If you had asked us in the spring of 2011 how severe of a decline in spot prices we expected to find in silver, we would have based an educated guesstimate on the previous cycle breakdown for the Nasdaq bubble that measured to roughly an 80% fall from high to low. This is basically what we had presented in our comparative research on silver leading up to the top (some Here), directly after exhaustion (see Here) and throughout the next year in various iterations ( some Here and Here).
If you had asked us the same question in the summer of 2012 with a year of hindsight from the initial breakdown, we would have tightened our handicap to roughly a 60% fall from high to low - based on how silver was tracking closer with the Nikkei's bust profile from the early 1990's (see Here). While major asset downtrends do unfurl along similar lines, we have found greater intuition in contrasting the respective nuances to help sharpen our future expectations with potential outcomes and outliers.
Over the next year - from our shift in comparative profiles in June of 2012, we relied on the Nikkei's final retracement bounce and decline to help situate our respective market postures in silver and the broader precious metals sector. This combinatorial and comparative approach greatly assisted us as the sector navigated through another QE salvo from the Fed (see Here) and through the final retracement high for silver and gold that fall (see Here). Coming through the first half of 2013 we maintained our bearish posture on the sector as silver pivoted along a similar performance arc with the historic Nikkei profile (see Here).
While each market will invariably present its own unique footprints guided by both their inherent and external motivations, the psychological reflexes that drive these major turns break and bounce along very similar folds. Put simply - it's in our DNA. In the end when all the dust had settled, spot prices in silver had declined ~ 61% from their late April 2011 high to its low at the end of June of last year.
With almost three years of daylight now shown on the corrective profiles of silver and gold, what do we see from a comparative perspective with these other major asset trends that might help handicap the next stage for the precious metals sector?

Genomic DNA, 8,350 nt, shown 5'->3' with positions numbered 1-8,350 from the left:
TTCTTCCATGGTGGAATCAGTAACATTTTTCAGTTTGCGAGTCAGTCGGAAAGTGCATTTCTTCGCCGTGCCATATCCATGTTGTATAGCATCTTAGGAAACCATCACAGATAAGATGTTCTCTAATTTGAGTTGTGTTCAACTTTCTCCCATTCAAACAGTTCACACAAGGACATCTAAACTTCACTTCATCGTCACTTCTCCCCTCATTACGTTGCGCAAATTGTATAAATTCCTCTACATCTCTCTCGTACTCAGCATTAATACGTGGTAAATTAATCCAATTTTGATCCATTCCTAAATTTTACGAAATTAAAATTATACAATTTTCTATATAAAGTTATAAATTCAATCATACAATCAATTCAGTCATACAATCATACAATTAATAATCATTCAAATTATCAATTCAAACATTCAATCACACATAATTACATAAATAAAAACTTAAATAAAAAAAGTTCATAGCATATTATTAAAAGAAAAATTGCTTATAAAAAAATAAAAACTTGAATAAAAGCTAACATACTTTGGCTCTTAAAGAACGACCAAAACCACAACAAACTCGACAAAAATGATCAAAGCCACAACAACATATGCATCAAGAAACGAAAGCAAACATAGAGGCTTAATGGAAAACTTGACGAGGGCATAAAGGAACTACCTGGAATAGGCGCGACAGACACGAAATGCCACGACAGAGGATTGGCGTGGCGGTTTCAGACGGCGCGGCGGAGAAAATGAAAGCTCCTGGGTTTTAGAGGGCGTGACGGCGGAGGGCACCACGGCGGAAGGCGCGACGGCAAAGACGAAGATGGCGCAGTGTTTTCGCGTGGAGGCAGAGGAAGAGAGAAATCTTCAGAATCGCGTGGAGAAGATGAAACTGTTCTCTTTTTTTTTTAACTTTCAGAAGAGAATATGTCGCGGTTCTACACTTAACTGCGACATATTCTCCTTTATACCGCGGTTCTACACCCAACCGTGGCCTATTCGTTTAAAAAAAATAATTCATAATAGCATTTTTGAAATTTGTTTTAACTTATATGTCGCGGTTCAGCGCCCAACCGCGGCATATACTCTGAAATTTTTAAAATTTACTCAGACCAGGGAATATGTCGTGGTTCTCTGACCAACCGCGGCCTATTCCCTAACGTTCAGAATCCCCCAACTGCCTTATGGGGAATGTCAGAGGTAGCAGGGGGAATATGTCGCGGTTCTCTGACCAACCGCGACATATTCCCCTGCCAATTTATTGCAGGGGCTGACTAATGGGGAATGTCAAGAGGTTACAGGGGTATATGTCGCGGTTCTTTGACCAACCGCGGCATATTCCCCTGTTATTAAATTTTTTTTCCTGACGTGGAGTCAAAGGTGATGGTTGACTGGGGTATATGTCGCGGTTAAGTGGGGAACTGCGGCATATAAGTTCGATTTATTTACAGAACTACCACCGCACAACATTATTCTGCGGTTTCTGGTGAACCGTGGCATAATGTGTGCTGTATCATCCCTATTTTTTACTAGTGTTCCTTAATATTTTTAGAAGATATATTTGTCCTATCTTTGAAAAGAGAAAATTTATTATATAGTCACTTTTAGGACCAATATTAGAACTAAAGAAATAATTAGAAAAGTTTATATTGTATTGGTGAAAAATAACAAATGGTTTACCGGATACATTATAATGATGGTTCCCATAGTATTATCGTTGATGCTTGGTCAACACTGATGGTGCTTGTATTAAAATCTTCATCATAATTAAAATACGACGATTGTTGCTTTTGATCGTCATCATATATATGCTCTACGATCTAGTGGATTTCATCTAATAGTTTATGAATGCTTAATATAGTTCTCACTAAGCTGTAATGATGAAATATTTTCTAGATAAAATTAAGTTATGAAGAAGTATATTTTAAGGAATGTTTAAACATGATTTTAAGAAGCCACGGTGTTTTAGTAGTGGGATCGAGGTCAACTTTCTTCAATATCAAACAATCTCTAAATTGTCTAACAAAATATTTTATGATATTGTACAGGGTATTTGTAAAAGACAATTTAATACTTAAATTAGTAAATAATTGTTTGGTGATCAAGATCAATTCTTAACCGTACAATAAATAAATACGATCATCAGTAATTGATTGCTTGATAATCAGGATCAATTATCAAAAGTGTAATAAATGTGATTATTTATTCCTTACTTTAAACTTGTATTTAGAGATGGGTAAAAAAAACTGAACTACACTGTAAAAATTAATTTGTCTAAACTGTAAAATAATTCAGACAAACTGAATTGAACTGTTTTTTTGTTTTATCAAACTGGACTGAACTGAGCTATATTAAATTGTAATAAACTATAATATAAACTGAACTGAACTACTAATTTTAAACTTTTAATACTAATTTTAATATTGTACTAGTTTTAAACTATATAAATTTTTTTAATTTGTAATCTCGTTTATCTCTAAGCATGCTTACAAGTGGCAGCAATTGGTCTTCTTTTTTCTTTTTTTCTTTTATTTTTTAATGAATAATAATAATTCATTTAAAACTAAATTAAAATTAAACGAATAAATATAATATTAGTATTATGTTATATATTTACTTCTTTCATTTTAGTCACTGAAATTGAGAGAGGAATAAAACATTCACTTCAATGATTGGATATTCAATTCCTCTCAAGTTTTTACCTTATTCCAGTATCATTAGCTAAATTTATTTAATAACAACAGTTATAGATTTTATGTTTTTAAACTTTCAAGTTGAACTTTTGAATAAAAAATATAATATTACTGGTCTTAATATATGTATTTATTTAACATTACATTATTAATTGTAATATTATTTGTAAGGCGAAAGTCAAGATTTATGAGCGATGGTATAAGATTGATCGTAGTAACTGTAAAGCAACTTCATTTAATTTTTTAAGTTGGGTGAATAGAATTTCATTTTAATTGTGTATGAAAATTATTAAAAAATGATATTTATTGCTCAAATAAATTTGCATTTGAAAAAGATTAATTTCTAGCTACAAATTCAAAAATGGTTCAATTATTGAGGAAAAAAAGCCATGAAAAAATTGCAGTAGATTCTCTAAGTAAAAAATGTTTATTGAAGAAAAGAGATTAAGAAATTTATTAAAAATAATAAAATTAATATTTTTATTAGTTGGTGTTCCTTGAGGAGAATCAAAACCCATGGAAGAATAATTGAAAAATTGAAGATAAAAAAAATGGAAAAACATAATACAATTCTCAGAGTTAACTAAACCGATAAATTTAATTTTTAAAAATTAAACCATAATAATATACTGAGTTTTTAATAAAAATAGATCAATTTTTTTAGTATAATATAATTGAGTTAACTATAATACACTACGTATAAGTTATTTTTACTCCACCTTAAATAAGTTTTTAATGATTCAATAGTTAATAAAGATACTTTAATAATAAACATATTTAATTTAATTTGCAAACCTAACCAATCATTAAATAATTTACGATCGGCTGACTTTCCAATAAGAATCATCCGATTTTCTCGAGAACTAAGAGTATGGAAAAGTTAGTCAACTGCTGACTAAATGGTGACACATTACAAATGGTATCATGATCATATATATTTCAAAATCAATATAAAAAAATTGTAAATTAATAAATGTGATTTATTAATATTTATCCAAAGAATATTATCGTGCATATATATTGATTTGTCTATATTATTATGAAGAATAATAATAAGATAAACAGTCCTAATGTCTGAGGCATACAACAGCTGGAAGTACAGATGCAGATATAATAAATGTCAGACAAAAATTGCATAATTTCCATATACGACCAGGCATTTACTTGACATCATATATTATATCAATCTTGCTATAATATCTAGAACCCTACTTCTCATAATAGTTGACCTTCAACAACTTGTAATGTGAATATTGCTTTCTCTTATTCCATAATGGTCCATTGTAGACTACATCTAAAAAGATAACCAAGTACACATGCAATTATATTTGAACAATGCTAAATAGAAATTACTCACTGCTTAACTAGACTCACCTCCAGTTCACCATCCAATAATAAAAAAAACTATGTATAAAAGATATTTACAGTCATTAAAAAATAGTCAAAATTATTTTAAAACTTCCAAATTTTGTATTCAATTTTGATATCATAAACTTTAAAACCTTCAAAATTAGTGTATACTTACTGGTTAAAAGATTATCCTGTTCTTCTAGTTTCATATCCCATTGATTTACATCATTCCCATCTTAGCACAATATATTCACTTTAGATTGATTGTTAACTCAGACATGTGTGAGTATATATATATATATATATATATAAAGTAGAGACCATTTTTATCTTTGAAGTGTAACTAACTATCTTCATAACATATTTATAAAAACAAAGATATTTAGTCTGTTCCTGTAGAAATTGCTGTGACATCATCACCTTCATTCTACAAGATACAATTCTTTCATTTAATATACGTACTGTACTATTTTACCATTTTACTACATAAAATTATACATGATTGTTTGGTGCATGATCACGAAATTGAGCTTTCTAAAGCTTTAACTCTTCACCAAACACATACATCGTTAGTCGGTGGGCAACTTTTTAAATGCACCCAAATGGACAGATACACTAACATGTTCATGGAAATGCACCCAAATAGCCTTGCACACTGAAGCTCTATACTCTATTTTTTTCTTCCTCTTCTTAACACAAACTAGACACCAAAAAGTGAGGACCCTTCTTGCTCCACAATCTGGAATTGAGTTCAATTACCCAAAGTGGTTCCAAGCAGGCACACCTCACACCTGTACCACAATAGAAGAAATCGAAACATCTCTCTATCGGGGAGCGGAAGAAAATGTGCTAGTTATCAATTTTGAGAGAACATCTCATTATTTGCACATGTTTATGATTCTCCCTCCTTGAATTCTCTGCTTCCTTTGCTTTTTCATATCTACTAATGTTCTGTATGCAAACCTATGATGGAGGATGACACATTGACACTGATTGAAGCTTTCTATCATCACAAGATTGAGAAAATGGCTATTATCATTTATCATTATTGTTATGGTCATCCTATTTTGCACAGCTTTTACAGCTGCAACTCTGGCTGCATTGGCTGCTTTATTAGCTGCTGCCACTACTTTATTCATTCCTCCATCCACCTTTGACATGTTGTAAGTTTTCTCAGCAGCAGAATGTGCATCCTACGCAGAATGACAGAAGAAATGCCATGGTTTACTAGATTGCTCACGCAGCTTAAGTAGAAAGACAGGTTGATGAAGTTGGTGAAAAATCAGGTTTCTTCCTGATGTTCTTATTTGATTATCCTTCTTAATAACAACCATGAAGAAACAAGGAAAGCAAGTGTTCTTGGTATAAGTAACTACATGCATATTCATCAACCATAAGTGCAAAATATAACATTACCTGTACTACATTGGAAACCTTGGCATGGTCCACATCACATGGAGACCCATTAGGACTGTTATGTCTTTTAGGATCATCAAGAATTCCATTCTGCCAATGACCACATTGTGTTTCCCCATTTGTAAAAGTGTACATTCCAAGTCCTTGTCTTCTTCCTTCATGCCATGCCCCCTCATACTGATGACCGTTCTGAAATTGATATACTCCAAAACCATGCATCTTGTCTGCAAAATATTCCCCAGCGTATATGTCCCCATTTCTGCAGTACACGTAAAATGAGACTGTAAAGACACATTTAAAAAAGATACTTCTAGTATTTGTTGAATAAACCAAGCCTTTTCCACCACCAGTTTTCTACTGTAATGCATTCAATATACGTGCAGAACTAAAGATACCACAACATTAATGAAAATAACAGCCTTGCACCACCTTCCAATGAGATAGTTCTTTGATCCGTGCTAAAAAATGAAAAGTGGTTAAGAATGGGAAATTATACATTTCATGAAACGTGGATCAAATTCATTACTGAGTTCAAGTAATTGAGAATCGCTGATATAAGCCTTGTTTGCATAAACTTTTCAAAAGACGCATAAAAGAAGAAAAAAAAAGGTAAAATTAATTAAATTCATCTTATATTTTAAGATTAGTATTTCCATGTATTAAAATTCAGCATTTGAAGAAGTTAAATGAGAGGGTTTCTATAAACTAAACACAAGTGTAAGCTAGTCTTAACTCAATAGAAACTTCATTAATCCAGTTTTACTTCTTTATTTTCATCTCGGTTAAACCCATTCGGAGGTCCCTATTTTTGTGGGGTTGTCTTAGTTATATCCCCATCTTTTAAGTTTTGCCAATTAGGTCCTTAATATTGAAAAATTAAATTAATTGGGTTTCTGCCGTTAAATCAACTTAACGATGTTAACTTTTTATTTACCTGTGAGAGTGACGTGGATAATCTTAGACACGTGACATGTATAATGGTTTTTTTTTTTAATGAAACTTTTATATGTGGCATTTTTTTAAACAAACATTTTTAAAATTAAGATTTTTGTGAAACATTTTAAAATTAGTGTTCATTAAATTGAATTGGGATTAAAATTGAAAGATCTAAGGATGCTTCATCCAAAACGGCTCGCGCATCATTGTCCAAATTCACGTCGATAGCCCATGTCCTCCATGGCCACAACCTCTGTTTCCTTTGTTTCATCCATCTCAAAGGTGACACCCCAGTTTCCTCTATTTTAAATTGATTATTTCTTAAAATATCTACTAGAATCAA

- From a simpleton technical point of view, both silver and gold have made higher highs and higher lows - despite going through a major bear market.
If you had asked us in the spring of 2011 if we thought the underlying technical condition of the secular bull would survive the coming bear, we would have likely said no. This is in stark contrast to the historic Nasdaq, Nikkei and even the SPX (circa 2000-2002), that all made lower lows during their respective bear markets - which expressed pronounced negative momentum divergences going forward in their long-term profiles. Both the Nasdaq and the SPX eclipsed the cyclical bear market lows of the LTCM crisis in 1998 - and the Nikkei as well broke the lows from the 1987 cyclical bear.
One sector from the 2000-2002 downturn that came away in the best technical condition from both a structural and momentum point-of-view was the Russell 2000 small cap index. Hindsight 20/20, the 2000-2002 bear was just a corrective leg in the continuation of trend higher in the RUT that has widely outperformed both the SPX and NDX ever since the bear market lows in 2002.
Technically speaking, from a structural and momentum perspective, the lay of the land and performance of the Russell fits closest with what transpired in both silver and gold - despite the spectrum of performance (Ag -61% & Au -36%) the 2000-2002 RUT (-43%) sits directly between.
From a performance perspective, gold has closely followed the final retracement decline of the historic RUT and currently sits directly beneath its 50 week sma. For the RUT, the moving average served as the literal divide from breaking out of its extensive base and byways and turning back up the interchange that we now cautiously suspect leads back to the bull market highway as well for silver and gold today.
For further reading on some of our recent thoughts that buttress these observations of the precious metals sector, see here: